Anthony Prozzi is the Senior Interior Designer at Ford Motor Company and a recent speaker at the State of Style Summit, where I had the opportunity to sit down with the fashion expert and ask him a few questions.

His answers were surprisingly bold and give an unexpected insight into the directional design that Ford is going – edgy, relevant, aggressive, and what Anthony refers to as a cerebral endeavor.

During our conversation, I asked him about his current design aesthetic as well as how his time working for Donna Karan has helped shape his outlook on the design process. We also addressed the hot topic of sustainability and the environmental impact of the automobile industry and even touched base on what it means to be relevant in today’s market.  Below are the questions and answers from our conversation.

Q: I heard you say in your panel with Stacy London that you believe in ‘style without compromise’, what does that mean to you?

A: When someone like H&M approaches designers and they produce clothing that’s accessible that in the past would cost thousands of dollars. Now more than ever, the public demands it. Because of writers, bloggers, websites, reality shows like Project Runway and my personal favorite, ‘All on the Line’ with Joe Zee on the Sundance Channel, people just crave it. The power that a designer has to be able to understand emotion and turn it into a 3 dimensional form be it a dress, be it an automobile, a piece of furniture and to do it in a way that everyone can enjoy and have access to -that’s the power of style without compromise.

Q: How did working for DKNY shape your current career as the Senior Interior Designer at Ford Motor Company?

A: Donna had taught me this idea of flow, transition, sensuality, and the sexuality of a garment; regardless of if it’s an article of clothing, or what I’m doing now with automobiles, those principles apply. So when I’m embarking on the interior design of an automobile, I look to the flow of it. What is the zeitgeist? More importantly, is it beautiful and pertinent? Does it apply to what’s happening now, but also ten years now? These are very philosophical and cerebral endeavors that I think have transformed design and style to what it is now from ten years ago and to where it will be ten from now. It’s about being conscientious and knowing what you’re doing leaves a positive impact on the world.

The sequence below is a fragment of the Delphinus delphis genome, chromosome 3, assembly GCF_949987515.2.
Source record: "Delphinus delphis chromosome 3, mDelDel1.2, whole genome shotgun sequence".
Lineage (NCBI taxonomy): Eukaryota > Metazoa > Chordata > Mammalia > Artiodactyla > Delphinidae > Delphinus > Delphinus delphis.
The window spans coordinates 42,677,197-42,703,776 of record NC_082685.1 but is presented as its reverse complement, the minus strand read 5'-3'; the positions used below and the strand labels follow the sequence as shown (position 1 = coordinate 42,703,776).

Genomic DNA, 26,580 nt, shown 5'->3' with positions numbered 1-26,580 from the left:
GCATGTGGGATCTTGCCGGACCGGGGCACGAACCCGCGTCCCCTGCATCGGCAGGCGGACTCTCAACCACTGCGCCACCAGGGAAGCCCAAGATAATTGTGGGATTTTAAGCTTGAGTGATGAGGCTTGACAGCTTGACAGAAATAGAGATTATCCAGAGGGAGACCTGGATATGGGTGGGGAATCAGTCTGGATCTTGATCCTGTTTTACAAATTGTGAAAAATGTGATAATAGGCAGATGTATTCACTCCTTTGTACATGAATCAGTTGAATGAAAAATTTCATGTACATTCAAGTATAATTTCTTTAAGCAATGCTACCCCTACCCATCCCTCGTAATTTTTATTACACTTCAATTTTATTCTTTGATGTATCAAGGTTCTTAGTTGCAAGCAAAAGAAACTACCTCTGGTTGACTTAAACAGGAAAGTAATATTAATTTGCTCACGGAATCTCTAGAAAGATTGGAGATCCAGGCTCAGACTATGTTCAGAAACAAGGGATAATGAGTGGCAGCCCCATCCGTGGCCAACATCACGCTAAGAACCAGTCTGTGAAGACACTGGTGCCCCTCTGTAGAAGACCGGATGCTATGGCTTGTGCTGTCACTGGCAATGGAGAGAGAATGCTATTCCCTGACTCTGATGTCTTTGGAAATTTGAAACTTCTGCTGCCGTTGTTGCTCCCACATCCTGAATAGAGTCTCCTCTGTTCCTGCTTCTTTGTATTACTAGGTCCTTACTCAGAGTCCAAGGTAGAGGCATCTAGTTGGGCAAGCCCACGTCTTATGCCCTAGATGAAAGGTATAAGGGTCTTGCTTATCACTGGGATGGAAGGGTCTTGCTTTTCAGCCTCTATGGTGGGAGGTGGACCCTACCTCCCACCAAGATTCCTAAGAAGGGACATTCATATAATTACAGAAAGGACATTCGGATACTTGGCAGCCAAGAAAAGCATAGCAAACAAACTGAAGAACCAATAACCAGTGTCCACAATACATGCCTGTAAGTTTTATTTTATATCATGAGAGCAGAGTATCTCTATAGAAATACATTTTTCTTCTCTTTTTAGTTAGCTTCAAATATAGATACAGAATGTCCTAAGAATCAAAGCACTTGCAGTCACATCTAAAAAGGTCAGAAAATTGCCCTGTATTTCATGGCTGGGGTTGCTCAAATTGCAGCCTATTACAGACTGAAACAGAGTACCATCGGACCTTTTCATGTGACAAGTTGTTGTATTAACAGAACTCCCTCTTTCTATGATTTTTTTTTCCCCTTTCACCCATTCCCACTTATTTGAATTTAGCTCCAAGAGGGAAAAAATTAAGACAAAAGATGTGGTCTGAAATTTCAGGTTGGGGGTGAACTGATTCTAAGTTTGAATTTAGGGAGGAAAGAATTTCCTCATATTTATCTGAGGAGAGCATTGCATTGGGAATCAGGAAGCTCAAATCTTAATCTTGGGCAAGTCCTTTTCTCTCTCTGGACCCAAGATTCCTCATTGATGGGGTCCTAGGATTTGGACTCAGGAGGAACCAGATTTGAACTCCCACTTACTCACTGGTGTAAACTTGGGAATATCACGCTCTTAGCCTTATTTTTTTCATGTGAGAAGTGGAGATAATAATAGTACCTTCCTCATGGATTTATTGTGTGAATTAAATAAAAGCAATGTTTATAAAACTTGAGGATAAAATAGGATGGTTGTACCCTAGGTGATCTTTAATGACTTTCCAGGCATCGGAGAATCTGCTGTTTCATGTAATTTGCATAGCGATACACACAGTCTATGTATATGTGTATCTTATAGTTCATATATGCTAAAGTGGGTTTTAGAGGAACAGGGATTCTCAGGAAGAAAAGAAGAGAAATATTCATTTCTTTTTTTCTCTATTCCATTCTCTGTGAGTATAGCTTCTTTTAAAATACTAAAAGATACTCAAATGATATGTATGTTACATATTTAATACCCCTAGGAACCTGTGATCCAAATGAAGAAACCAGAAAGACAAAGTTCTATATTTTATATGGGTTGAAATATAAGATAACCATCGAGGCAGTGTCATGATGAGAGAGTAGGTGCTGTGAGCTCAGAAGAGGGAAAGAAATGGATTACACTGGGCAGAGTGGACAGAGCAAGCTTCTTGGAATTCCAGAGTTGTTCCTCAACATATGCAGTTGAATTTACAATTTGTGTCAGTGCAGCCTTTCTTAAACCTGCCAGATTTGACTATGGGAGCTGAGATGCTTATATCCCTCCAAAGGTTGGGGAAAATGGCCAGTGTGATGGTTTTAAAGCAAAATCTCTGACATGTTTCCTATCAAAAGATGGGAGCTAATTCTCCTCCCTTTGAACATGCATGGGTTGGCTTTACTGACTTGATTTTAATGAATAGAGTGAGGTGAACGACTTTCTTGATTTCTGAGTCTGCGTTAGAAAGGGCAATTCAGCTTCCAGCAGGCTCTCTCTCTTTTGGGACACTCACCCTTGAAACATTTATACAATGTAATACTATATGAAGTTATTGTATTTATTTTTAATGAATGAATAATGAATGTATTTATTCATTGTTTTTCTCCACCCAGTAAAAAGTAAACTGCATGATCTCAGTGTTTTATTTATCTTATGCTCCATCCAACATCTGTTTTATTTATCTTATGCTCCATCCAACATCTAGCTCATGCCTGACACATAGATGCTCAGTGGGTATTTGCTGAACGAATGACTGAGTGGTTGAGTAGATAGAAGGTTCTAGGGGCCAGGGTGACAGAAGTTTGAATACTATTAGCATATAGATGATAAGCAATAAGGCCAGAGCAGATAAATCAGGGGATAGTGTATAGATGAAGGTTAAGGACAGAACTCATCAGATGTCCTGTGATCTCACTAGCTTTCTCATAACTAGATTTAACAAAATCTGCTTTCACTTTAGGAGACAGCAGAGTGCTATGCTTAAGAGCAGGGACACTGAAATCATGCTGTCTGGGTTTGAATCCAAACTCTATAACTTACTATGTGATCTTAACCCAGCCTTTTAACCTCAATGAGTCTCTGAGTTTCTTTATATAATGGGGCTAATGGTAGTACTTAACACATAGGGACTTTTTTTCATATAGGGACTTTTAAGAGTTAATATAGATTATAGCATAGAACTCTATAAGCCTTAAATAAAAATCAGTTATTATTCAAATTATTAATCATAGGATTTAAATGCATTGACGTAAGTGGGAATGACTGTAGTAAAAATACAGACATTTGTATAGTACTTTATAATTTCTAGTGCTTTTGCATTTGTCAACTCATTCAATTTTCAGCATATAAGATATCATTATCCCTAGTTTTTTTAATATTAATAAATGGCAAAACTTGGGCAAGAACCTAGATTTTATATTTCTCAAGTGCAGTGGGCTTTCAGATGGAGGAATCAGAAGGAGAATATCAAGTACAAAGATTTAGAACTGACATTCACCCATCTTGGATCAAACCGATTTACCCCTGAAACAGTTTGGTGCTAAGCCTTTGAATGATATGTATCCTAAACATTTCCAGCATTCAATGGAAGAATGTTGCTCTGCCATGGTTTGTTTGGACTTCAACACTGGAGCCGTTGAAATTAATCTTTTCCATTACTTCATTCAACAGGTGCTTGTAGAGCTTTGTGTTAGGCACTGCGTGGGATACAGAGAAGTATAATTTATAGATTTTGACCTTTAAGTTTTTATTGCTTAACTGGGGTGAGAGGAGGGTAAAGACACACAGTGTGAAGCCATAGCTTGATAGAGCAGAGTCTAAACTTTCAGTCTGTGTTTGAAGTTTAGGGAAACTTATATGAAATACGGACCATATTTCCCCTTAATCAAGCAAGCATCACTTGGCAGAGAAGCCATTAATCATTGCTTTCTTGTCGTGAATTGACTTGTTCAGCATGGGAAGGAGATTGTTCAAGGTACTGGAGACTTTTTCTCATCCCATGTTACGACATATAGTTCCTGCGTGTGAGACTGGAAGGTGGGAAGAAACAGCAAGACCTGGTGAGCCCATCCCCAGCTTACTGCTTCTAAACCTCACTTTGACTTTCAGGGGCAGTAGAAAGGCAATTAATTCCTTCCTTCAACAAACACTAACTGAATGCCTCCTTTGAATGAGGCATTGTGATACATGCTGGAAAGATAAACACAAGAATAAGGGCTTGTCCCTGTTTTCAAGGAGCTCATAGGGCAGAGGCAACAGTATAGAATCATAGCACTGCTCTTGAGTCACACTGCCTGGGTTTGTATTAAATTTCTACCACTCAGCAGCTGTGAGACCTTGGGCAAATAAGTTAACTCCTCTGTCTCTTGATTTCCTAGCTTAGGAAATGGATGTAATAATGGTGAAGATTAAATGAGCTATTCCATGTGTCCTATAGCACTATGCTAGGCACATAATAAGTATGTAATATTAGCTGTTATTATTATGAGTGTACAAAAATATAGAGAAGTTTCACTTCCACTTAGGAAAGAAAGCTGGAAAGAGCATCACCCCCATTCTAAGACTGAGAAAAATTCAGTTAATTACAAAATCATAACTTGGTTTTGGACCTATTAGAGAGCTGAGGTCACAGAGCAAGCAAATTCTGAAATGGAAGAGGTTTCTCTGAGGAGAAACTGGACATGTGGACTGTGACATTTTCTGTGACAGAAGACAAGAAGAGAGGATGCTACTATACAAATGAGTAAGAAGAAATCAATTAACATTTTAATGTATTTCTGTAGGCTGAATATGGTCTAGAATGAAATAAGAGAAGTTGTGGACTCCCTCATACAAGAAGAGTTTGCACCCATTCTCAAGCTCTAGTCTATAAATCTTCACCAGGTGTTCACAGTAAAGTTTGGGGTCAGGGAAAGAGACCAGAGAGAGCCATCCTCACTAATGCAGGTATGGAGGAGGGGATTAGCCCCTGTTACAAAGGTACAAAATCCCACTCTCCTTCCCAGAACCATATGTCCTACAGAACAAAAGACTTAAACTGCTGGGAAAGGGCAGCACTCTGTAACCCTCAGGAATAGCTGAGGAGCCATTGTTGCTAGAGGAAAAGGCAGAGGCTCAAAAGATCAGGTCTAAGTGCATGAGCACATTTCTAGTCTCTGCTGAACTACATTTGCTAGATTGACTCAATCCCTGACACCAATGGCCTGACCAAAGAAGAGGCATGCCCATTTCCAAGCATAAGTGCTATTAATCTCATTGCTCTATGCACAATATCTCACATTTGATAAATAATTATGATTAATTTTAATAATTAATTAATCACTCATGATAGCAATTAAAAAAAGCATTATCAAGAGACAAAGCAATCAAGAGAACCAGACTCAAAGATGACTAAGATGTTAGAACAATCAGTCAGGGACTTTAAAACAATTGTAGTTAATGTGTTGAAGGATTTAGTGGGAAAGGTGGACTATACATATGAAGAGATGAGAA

Q: How important is sustainability and the environment to you when planning your designs?

A: It’s the price of entry now; it’s no longer something we ask. It is the nature of business now, it has to be. It’s the nature of business now and will forever be, because of technology and innovation we’re able to solve those problems. Bill Ford Jr. recently said that within his lifetime, we may actually be able to see how to solve the environmental impact of vehicles on the environment completely. Case in point is the Ford Fusion. It’s a highly seductive sedan that is not offered as a v-6 – it’s 4 cylinder with an eco boost that still delivers the same performance you’d expect with a v-6, but all your miles per gallon have increased dramatically and there’s no compromise. We even take it a step further with offering consumers a choice – the hybrid or a plugin hybrid that offers even more miles to the gallon.

Q: What are three words you would use to describe your design aesthetic?

A: Bold. Seductive. Aggressive.

Q: Who is the type of person you have in mind when designing?

A: Oh my Gosh. Right now my style style icon in Kate Lanphear from Elle. Everything she embodies – she has this incredible dichotomy. She has this sort of dark edge, but deep inside I know she has a great soul. Everything about her aesthetic, from her jewelry and her dog collar treatments, I find very intriguing.

Q: How have you applied that to your designs at Ford?

A: She’s all about this mix of leather and metal and incredible amounts of texture. When you look at the Fusion interior there’s an area on the passenger side where we’ve inserted this nihilistic (lethal a little dangerous) element. It balance the softness that plays around the rest of the interior.

Q: What designers past and present influence your work?

A: Alexander McQueen and I think we’re experiencing an Elizabeth Sanders moment. The protagonist like the girl from The Girl with the Dragon Tattoo. There’s a writer, its breaking my heart that I can’t remember right now, but she has a quote – “corruption offends her and it’s the desire to set things right that motivates her”. When I heard her say that I almost fell over because it’s sort of the mantra that we’re doing right now. We realize that you must do the right thing and it’s the need to do the right thing that motivates us. And fashion has really picked up on this; I mean if you look at the collections of Alexander Wang and Givenchy, its radical. Especially, when Givenchy presents his models with nose rings and piercings.

Q: What does it mean to you to be ‘relevant’?

A: It’s being able to understand the world as it is and being able to understand the modern consumer. More than ever people have access to everything with smart phones and the internet and because of that, companies must remain transparent. We will (emphasis on ‘will’) be held responsible for our actions. We are going to be judged for everything we do.